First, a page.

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Dublin City Council hasn't passed on last year's mortgage rate cuts

DUBLIN City Council mortgage holders have still not received the benefit of December's interest rate cut, it has emerged.

The European Central Bank cut its benchmark interest rate by 0.25pc for the second month in succession in December.

However, householders who have mortgages from the city council are still paying the higher rate - and will do so until April.

Bureaucratic delays have given rise to the situation, it was revealed.

Fine Gael councillor Clare Byrne, a representative for the South-Central Area, said she has received a number of complaints about the hold-up.

She queried when the local authority got notification of the reduction and why it had not been applied.

In reply, Tony Flynn from the council's loans section pointed out they have 3,000 accounts.

He said that, in May last year, they were notified by the Housing Finance Agency (HFA) about an increase in mortgage interest rates by 0.5pc.

The hike was implemented by the council from August 1.


The HFA - which loans money to local authorities for the purposes of providing mortgages - alerted the city council in November of a 0.25pc rate decrease.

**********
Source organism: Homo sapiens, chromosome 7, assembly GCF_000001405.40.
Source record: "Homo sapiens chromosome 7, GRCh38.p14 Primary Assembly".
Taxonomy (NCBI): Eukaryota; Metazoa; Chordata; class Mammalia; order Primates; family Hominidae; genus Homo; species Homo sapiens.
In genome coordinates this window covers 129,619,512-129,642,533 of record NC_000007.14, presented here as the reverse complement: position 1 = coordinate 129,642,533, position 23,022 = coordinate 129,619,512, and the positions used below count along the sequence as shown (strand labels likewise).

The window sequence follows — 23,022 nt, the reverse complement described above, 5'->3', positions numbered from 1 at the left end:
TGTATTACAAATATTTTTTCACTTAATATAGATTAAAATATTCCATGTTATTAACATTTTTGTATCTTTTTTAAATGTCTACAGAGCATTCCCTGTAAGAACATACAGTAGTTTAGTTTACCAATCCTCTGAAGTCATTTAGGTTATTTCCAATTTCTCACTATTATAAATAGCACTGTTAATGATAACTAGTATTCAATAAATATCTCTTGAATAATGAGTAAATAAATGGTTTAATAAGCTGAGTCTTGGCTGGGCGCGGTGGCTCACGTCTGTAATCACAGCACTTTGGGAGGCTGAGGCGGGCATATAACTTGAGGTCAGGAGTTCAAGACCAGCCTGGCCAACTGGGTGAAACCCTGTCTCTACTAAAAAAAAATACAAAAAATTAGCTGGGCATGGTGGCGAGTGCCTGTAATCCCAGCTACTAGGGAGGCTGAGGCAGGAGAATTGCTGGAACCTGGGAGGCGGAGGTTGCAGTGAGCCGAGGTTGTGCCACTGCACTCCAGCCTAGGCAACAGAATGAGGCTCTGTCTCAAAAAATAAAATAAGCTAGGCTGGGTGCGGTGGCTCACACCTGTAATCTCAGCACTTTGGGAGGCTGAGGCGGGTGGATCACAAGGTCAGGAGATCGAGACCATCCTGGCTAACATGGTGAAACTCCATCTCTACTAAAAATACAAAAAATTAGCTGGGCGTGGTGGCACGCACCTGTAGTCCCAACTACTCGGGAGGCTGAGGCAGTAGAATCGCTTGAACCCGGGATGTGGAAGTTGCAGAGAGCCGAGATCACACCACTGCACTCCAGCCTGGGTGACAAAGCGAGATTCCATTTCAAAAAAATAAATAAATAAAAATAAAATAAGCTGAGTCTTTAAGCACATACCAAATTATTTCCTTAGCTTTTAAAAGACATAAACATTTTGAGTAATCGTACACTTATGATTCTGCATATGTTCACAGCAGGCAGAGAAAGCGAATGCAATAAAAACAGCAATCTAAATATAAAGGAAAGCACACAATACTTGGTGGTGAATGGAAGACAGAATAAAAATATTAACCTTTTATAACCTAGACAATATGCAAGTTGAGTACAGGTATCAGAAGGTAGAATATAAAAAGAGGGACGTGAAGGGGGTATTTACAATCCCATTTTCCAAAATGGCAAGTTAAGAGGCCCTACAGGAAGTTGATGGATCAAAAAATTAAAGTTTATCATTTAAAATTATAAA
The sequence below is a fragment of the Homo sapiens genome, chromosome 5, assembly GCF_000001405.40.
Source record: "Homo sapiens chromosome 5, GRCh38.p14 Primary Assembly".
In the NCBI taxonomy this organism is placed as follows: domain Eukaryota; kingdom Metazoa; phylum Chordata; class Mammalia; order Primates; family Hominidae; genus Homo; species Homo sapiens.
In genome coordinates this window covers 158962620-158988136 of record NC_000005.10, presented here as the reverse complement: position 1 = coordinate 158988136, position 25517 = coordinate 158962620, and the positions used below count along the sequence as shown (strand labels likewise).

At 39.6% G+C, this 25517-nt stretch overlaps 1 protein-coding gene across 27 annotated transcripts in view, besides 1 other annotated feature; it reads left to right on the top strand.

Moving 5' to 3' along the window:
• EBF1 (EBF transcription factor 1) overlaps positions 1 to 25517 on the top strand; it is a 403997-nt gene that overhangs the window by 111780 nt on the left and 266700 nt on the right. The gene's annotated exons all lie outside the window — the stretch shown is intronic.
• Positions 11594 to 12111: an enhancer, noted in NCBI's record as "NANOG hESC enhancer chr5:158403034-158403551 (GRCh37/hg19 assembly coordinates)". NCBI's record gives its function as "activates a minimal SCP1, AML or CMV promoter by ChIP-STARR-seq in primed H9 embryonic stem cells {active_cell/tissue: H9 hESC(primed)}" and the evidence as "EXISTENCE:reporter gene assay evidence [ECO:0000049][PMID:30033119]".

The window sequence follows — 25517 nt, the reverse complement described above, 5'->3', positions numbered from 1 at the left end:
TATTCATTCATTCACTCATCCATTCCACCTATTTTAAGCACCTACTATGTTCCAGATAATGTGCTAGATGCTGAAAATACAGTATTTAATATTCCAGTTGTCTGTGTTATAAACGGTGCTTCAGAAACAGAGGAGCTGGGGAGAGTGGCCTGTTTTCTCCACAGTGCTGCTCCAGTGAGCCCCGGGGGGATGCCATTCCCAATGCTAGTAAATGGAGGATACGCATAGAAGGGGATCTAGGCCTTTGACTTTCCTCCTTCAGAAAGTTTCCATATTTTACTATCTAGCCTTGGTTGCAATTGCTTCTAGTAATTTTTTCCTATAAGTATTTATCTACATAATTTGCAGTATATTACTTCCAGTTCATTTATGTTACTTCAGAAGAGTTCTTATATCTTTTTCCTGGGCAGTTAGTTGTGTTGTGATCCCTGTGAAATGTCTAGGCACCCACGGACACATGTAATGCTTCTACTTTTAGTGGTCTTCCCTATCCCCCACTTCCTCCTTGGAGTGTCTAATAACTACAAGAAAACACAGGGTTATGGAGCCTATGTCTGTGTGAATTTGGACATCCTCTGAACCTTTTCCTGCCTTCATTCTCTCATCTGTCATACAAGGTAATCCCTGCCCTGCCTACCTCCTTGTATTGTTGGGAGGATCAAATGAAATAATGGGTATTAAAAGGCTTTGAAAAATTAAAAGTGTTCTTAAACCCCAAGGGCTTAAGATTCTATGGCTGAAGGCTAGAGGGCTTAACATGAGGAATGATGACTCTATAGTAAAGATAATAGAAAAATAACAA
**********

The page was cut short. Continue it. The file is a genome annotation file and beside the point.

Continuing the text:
Mr Flynn said the cut was applied to its customers from February 1.

"We have to notify all our account holders to make changes to their standing orders, to their direct debits and we have to write to every one of them. Then we have to adjust the system," he explained.

The local authority was informed of a second mortgage rate reduction in mid-December.

"We'll be implementing that on April 1," he said.

The combined rate cuts at the end of last year meant that a €300,000 mortgage went down by €60 a month.

The Herald revealed in December that homeowners in distress are contacting city officials on a "daily basis", with increasing numbers simply abandoning their properties.

In some cases, borrowers who bought homes using council loans have posted the keys to the local authority and left the country.